And under pressure, Dalton completed three of seven passes in the preseason for 21 yards, no touchdowns, no interceptions, no scrambles, and a passer rating of 50.3. Fields completed 13 of 18 passes under pressure for 133 yards, one touchdown, no interceptions, eight scrambles, 11 first downs to Dalton’s no first downs, and a passer rating of 111.6.

Head coach Matt Nagy’s response to the Rams’ proposed pressure concepts, and Dalton’s limitations against them was not to bring in Fields. It was to neuter his own passing game from the start.

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The idea was supposed to be that Dalton, while far more physically limited than Fields, would give the offense a level of consistency while the defense played at a high level, and that would give the Bears a strong start. The problem with that theory — besides the fact that Sean McVay and Matthew Stafford blew Chicago’s defense apart — is that this is not who Dalton has ever been. He’s been physically unimpressive throughout his career, but there’s an automatic shelving to such quarterbacks into the “game manager” category, and Dalton has been problematic in enough key situations to take him off the list. He’s more Ryan Fitzpatrick than Alex Smith.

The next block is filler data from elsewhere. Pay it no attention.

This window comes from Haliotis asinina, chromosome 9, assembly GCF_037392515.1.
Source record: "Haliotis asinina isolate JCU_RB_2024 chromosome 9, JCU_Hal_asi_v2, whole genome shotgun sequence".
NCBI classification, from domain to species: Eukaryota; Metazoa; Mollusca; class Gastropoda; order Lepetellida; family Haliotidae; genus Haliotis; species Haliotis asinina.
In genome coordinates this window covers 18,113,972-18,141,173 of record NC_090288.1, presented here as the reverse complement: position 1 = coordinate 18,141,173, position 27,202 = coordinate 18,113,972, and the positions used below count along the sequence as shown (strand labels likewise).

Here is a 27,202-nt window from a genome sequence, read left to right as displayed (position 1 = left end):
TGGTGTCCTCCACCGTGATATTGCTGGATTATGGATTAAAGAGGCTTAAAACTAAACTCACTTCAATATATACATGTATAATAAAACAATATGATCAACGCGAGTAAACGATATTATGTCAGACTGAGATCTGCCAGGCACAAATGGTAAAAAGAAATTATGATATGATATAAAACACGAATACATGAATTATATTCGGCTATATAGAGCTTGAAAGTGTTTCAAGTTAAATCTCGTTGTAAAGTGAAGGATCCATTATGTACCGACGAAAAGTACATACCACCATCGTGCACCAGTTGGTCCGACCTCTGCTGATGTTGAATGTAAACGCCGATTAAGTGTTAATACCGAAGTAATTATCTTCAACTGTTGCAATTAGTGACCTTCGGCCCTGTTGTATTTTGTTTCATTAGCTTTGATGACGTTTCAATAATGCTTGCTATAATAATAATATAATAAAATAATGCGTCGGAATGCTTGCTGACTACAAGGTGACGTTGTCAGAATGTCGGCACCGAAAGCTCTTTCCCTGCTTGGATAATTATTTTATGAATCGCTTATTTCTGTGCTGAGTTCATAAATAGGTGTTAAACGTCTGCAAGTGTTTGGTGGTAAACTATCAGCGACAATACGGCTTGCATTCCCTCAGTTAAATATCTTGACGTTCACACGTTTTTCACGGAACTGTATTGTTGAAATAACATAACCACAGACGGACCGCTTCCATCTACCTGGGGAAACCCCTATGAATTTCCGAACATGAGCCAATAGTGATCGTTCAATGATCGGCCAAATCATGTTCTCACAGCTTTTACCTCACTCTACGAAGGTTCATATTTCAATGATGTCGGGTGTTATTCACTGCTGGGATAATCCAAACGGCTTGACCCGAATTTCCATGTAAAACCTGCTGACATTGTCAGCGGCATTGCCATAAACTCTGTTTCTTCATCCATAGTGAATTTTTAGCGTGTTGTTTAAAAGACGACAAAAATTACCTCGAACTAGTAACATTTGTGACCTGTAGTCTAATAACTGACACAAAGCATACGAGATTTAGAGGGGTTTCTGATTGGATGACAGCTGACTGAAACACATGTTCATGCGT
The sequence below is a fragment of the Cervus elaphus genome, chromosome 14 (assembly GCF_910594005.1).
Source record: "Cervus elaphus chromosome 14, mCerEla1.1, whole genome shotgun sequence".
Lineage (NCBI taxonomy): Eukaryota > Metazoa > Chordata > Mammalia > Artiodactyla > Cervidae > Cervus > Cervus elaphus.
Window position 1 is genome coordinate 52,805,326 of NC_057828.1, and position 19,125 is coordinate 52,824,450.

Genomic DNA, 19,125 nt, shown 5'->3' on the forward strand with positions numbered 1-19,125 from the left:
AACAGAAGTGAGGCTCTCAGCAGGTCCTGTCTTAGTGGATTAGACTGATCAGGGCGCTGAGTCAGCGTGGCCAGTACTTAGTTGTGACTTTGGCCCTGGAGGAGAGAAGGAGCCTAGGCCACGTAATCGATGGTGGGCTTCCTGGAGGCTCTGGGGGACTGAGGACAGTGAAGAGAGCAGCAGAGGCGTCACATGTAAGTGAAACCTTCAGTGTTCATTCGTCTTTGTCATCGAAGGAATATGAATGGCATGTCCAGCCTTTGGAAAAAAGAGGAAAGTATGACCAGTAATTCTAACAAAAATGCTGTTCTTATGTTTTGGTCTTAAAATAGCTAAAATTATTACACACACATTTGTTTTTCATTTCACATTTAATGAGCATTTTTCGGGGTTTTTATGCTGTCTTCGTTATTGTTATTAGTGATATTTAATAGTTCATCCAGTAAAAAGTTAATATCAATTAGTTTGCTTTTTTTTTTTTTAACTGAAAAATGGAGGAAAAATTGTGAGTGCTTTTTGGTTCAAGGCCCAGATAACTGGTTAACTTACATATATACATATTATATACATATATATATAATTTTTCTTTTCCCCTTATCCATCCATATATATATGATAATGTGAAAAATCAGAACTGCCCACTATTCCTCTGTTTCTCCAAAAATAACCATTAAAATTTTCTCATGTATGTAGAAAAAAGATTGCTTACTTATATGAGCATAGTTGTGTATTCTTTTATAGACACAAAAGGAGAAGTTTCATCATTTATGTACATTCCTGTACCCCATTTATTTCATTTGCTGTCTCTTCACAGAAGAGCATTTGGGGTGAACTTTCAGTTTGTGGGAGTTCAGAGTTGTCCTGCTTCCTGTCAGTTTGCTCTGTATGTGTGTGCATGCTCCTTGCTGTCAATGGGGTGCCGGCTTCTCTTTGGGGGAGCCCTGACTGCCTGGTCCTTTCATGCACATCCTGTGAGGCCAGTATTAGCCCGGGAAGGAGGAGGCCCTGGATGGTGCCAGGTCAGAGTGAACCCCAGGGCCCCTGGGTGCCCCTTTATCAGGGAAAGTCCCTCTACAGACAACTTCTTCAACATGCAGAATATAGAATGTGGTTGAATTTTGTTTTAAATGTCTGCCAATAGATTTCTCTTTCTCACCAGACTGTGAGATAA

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“I was going to [Bears WR Darnell] Mooney on that one ,and unfortunately it got tipped, and when balls get tipped in this league, they more times than not end up in the other team’s hands. And so unfortunately it happened. It was a really good drive for us. I thought we kind of set the tone early with how we were wanting to play. But, unfortunately, we weren’t able to finish that one.”

This interception came one play after a nine-yard completion from Fields to Marquise Goodwin, after which Fields was taken back out. There seemed no rhyme or reason to the quarterback switches, unlike what Kyle Shanahan is doing with veteran Jimmy Garoppolo and rookie Trey Lance. It’s as if Nagy watched the 49ers’ preseason finale against the Raiders, thought, “Oh, that’s cool,” and decided to get tricky.